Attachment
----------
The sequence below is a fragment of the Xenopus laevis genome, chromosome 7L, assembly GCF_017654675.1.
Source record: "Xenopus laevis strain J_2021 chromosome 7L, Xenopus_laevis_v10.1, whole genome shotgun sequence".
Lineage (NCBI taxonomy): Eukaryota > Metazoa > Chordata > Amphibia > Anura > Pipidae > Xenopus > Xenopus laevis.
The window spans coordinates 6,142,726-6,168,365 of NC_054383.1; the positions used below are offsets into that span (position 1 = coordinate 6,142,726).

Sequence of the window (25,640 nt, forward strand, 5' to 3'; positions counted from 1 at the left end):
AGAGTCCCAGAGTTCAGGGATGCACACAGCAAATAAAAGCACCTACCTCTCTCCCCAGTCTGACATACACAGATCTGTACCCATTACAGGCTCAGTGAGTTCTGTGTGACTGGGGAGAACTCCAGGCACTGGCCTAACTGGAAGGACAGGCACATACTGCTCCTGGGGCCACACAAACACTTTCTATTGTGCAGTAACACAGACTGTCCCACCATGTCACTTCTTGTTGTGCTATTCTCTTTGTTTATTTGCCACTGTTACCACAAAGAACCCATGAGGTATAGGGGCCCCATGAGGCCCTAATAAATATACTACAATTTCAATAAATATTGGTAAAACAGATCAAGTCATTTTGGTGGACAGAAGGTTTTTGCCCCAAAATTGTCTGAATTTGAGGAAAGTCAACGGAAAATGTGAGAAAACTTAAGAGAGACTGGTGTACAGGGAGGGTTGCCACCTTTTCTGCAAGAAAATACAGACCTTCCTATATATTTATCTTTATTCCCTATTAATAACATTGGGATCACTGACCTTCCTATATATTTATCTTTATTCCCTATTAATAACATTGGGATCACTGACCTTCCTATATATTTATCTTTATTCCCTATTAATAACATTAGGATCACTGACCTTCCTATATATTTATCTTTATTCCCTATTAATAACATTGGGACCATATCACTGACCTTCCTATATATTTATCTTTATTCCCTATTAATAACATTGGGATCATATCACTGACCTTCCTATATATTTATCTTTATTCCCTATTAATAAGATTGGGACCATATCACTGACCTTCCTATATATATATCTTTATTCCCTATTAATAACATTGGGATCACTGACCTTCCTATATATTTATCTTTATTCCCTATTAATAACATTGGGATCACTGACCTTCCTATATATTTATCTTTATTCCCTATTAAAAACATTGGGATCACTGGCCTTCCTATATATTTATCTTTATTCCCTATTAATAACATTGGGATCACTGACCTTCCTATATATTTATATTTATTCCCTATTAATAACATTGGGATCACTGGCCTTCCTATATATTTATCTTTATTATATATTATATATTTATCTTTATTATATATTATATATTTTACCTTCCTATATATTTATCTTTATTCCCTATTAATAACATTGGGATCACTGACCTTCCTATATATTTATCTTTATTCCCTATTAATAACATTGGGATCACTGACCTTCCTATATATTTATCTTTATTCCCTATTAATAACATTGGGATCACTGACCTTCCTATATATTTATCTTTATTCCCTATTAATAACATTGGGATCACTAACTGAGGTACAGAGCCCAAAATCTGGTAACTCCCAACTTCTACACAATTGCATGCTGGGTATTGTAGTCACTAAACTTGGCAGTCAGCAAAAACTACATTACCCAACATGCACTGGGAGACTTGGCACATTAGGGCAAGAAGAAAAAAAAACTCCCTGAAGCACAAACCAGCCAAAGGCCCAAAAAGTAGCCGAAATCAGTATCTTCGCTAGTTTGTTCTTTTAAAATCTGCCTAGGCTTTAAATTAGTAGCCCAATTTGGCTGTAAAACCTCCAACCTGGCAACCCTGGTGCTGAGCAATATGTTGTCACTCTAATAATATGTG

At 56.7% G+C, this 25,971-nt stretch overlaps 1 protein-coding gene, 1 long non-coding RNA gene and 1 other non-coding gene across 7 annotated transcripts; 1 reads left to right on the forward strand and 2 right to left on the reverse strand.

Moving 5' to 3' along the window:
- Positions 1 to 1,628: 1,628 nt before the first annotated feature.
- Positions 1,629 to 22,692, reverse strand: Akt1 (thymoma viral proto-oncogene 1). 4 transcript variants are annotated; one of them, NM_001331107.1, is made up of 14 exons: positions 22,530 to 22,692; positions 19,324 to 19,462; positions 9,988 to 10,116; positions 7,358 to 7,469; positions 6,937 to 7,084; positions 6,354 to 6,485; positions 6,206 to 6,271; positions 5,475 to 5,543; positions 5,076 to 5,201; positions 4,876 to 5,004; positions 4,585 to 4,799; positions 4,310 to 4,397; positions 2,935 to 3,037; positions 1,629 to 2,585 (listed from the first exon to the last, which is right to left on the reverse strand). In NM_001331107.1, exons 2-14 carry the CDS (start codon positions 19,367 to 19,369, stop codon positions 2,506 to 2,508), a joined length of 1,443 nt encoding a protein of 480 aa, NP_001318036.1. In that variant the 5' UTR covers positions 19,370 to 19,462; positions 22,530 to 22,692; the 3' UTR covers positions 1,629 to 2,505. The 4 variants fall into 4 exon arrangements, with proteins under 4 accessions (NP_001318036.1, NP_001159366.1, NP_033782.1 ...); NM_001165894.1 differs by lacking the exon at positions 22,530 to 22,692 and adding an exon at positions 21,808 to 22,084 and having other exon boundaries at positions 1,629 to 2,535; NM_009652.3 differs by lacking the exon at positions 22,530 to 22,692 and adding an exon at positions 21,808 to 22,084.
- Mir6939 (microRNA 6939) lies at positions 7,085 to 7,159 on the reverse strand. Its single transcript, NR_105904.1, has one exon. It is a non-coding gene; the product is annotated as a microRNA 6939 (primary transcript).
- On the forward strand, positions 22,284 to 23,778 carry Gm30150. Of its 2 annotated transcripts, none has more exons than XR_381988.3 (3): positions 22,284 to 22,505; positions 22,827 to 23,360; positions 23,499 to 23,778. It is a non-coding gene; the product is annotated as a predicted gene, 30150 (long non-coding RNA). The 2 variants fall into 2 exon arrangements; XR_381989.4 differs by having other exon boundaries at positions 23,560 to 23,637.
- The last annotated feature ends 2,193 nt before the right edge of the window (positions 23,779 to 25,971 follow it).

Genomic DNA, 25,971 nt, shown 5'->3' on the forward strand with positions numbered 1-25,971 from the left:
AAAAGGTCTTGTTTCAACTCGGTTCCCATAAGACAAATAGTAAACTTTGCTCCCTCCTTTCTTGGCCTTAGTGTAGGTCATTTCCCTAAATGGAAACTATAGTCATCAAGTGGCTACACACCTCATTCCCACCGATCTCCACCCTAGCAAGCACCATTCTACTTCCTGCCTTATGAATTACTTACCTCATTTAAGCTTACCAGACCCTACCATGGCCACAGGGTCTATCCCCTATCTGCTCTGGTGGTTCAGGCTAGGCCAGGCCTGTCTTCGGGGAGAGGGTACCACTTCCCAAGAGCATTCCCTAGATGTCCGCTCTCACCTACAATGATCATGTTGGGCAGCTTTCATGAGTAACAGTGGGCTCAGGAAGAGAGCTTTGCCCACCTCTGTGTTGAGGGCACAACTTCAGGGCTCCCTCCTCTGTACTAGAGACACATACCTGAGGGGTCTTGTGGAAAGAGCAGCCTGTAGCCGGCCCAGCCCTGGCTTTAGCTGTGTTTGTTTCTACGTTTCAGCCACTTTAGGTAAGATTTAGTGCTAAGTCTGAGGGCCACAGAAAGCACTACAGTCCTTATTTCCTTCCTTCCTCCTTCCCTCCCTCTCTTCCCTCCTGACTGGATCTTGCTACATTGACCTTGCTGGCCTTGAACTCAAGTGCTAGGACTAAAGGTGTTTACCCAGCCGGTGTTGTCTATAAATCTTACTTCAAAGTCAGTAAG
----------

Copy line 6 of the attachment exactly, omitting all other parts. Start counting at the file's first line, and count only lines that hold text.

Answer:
AGAGTCCCAGAGTTCAGGGATGCACACAGCAAATAAAAGCACCTACCTCTCTCCCCAGTCTGACATACACAGATCTGTACCCATTACAGGCTCAGTGAGTTCTGTGTGACTGGGGAGAACTCCAGGCACTGGCCTAACTGGAAGGACAGGCACATACTGCTCCTGGGGCCACACAAACACTTTCTATTGTGCAGTAACACAGACTGTCCCACCATGTCACTTCTTGTTGTGCTATTCTCTTTGTTTATTTGCCACTGTTACCACAAAGAACCCATGAGGTATAGGGGCCCCATGAGGCCCTAATAAATATACTACAATTTCAATAAATATTGGTAAAACAGATCAAGTCATTTTGGTGGACAGAAGGTTTTTGCCCCAAAATTGTCTGAATTTGAGGAAAGTCAACGGAAAATGTGAGAAAACTTAAGAGAGACTGGTGTACAGGGAGGGTTGCCACCTTTTCTGCAAGAAAATACAGACCTTCCTATATATTTATCTTTATTCCCTATTAATAACATTGGGATCACTGACCTTCCTATATATTTATCTTTATTCCCTATTAATAACATTGGGATCACTGACCTTCCTATATATTTATCTTTATTCCCTATTAATAACATTAGGATCACTGACCTTCCTATATATTTATCTTTATTCCCTATTAATAACATTGGGACCATATCACTGACCTTCCTATATATTTATCTTTATTCCCTATTAATAACATTGGGATCATATCACTGACCTTCCTATATATTTATCTTTATTCCCTATTAATAAGATTGGGACCATATCACTGACCTTCCTATATATATATCTTTATTCCCTATTAATAACATTGGGATCACTGACCTTCCTATATATTTATCTTTATTCCCTATTAATAACATTGGGATCACTGACCTTCCTATATATTTATCTTTATTCCCTATTAAAAACATTGGGATCACTGGCCTTCCTATATATTTATCTTTATTCCCTATTAATAACATTGGGATCACTGACCTTCCTATATATTTATATTTATTCCCTATTAATAACATTGGGATCACTGGCCTTCCTATATATTTATCTTTATTATATATTATATATTTATCTTTATTATATATTATATATTTTACCTTCCTATATATTTATCTTTATTCCCTATTAATAACATTGGGATCACTGACCTTCCTATATATTTATCTTTATTCCCTATTAATAACATTGGGATCACTGACCTTCCTATATATTTATCTTTATTCCCTATTAATAACATTGGGATCACTGACCTTCCTATATATTTATCTTTATTCCCTATTAATAACATTGGGATCACTAACTGAGGTACAGAGCCCAAAATCTGGTAACTCCCAACTTCTACACAATTGCATGCTGGGTATTGTAGTCACTAAACTTGGCAGTCAGCAAAAACTACATTACCCAACATGCACTGGGAGACTTGGCACATTAGGGCAAGAAGAAAAAAAAACTCCCTGAAGCACAAACCAGCCAAAGGCCCAAAAAGTAGCCGAAATCAGTATCTTCGCTAGTTTGTTCTTTTAAAATCTGCCTAGGCTTTAAATTAGTAGCCCAATTTGGCTGTAAAACCTCCAACCTGGCAACCCTGGTGCTGAGCAATATGTTGTCACTCTAATAATATGTG